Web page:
Alex Lawrance: What to look for in your very first recruit and mistakes to avoid

Hiring the first person for your business is an exciting step.

Maybe you were involved in recruiting at a past job, or maybe this will be your first experience. Either way, hiring the first person for your own business is hugely different to hiring someone to be “one of many” in a larger organisation.

When you make the right hire, entrepreneur’s invariably say they “wish they had hired them ages ago” as a huge amount of work and stress is suddenly being looked after by your new best friend!  But a poor recruit adds to your problems, and in the worst cases acts as a huge millstone that makes work a nightmare!

But hiring people is unavoidable if you are to grow your business, and the expression about marriage also very much applies: marry in haste, regret at your leisure.  So, you should do things correctly right from the start to maximise your chances of always selecting great candidates.  And for the time being, none will be so important as your first recruit.

Step 1 – Getting the characteristics right

 You are a busy entrepreneur with so much to do, but don’t hire “on the fly”.  Sit down and carefully think about the job the person will be doing.  What experience will they need, where will you be providing training, how much work will be unsupervised.

You may have a long list, in which case differentiate essential from desirable because the more you gold plate the requirements the harder it will be to find the right person for the job.

More importantly, think about how they will work with you.  Are you a delegator, a micromanager, a nurturer perhaps?  Think about the person as well as the skills as the two of you are likely going to be spending a lot of time working together.  Typically, you spend more time at work than with your family (!) so being compatible is critical.

The reality in a small business is there isn’t the same support available as in bigger firms.  In a small business you have to sort out problems yourself, whether the internet is down, the printer is busted, or a new chair is needed.  In bigger firms there is someone else to do this.  Can your person work in such an environment where they must be self-sufficient?  Many can’t make the transition!

Step 2 – Avoiding the number one recruiting mistake

 The biggest hiring mistake is to appoint someone “who is the best of a bad bunch”.  Everyone makes this mistake at some point, thinking there is so much work you need to get someone (anyone!) to take the strain off you.  It always backfires!

How do you avoid this?  The same as the way you get the best candidates, by having plenty of choice.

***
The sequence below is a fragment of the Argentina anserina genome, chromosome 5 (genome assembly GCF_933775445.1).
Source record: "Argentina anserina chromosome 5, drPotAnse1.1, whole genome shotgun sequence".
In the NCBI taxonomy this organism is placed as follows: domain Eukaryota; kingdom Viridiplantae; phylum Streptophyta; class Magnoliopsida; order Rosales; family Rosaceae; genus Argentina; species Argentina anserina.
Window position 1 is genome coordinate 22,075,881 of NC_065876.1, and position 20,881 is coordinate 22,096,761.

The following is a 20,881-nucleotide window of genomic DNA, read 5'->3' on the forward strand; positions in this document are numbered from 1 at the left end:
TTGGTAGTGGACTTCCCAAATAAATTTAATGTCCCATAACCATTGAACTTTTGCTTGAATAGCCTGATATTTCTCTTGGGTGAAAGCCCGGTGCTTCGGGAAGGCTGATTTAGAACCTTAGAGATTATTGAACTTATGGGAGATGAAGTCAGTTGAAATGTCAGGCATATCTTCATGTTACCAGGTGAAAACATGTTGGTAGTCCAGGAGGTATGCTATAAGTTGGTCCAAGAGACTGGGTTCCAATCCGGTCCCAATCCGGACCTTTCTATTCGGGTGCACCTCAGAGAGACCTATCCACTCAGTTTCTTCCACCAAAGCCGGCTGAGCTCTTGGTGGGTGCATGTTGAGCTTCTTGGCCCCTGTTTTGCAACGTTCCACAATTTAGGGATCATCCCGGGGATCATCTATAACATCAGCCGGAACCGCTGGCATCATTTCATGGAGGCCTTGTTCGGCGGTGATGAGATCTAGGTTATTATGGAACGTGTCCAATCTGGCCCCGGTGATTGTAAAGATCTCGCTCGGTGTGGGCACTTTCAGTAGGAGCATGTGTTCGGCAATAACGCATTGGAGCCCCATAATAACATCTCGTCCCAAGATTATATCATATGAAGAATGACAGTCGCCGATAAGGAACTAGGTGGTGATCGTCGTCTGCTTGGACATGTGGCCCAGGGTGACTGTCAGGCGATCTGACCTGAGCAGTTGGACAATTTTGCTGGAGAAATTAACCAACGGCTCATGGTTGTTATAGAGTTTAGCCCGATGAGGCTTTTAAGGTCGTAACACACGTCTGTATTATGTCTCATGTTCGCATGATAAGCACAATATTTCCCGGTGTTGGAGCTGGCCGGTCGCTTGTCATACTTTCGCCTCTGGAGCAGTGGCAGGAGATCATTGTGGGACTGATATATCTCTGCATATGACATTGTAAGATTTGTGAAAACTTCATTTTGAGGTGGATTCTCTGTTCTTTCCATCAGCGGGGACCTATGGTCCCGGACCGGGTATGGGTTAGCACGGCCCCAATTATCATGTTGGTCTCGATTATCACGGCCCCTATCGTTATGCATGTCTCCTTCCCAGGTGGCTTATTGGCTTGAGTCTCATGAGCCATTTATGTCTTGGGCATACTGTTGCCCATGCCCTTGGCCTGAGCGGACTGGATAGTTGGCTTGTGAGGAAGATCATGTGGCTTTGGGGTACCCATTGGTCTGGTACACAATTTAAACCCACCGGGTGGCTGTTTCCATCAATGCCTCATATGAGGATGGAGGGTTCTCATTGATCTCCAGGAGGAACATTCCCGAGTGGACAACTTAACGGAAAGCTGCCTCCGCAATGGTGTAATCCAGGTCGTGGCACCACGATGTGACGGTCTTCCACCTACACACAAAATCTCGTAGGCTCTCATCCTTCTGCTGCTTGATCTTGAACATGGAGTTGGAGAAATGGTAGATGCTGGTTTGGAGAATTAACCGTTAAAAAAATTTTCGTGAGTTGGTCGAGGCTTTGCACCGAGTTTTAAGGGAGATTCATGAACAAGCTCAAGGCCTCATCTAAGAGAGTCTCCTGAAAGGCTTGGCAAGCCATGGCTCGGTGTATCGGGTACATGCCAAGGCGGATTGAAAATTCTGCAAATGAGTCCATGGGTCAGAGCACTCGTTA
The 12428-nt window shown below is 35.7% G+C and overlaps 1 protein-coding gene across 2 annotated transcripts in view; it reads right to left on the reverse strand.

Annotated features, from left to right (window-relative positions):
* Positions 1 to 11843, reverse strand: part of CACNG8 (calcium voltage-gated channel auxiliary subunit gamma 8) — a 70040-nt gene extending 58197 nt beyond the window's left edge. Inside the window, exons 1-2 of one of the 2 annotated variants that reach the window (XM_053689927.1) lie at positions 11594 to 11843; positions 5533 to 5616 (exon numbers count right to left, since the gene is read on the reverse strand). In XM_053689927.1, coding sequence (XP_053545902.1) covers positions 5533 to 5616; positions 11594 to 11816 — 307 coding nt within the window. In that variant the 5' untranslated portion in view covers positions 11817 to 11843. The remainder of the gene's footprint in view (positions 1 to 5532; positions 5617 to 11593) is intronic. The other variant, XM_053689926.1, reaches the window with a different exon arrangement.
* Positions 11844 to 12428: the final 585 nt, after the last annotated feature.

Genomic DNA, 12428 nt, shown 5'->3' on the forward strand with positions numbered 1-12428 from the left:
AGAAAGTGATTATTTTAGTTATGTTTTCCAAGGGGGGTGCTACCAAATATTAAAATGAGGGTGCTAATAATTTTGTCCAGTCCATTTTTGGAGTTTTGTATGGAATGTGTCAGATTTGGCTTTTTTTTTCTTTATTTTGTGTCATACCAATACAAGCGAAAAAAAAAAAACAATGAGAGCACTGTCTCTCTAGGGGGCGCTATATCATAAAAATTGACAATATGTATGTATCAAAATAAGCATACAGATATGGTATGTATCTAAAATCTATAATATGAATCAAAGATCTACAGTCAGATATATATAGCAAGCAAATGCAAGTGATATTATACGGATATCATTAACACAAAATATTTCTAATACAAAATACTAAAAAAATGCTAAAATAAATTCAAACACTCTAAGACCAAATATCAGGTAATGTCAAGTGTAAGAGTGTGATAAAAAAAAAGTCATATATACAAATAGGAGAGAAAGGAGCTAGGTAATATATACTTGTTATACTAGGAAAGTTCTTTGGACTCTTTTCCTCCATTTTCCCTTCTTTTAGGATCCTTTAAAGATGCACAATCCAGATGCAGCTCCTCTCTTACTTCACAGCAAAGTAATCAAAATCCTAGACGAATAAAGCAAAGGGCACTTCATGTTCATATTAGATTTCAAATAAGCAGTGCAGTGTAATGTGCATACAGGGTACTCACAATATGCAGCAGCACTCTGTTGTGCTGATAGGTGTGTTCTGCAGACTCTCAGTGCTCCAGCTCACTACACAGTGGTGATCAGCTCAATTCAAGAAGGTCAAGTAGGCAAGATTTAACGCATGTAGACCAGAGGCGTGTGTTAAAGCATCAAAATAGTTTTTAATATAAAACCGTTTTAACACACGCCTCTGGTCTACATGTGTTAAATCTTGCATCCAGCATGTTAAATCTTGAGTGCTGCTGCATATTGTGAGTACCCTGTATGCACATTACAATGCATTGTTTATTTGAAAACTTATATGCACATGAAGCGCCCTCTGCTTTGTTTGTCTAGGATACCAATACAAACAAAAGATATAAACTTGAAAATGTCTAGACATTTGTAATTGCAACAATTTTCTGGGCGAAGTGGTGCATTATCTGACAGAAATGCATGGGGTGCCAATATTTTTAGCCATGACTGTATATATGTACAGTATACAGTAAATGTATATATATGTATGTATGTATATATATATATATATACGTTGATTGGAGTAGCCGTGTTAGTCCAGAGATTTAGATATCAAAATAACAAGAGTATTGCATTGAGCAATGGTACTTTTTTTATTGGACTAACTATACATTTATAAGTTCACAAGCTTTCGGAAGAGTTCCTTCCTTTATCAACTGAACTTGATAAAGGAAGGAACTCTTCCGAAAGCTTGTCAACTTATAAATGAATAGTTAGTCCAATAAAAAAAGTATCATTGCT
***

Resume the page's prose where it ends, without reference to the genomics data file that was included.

How do you get plenty of choice?

Firstly, by making the job sound as attractive as possible.  Often businesses make jobs sound really off-putting or samey.  Don’t be one of them.  There are plenty of benefits a small business can offer that will be really attractive to the right person.  Maybe it is responsibility, maybe it is training, maybe it is flexibility for people with childcare or other commitments.  Pay is important, but for many people there are other things will make you stand out.

Secondly, by promoting your job as widely as possible.  A couple of social media posts and one online ad is not enough.  There are hundreds of online recruitment sites ( deals with over 1,200 for instance!), while many suitable candidates won’t be actively looking so you need to be reaching them too.

Step 3 – Assess thoroughly

Don’t appoint based on a warm chat.  Put the person to the test with some practical exercises, question them thoroughly about their experience, what they have done and how they would handle particular situations.  Consider a trial day, and why not invite a trusted person (spouse, mentor, another business owner) to sit in on the second interview to give you a second perspective.  Follow up references by phone as people are more candid.

Step 4 – Making it work

Even the best recruit will flounder without support and direction.  Too often entrepreneurs are so busy they don’t spend the time onboarding and instructing their new recruits.   Have clear expectations about what the recruit will do, communicate those expectations and make sure you play your role by inducting and mentoring the person thoroughly and regularly (not all at once) so they can meet your expectations.

Alex Lawrance
Alex Lawrance

Hiring is an art as well as a science, and even the best firms let in poor candidates occasionally, but following these steps so you invest the necessary time will maximise your chances of getting a great recruit who frees up your time and grows your business, not a poor employee who you can’t wait to see the back of!


Alex Lawrance

Alex Lawrance is Head of Recruitment Advertising and Head of Sales at (


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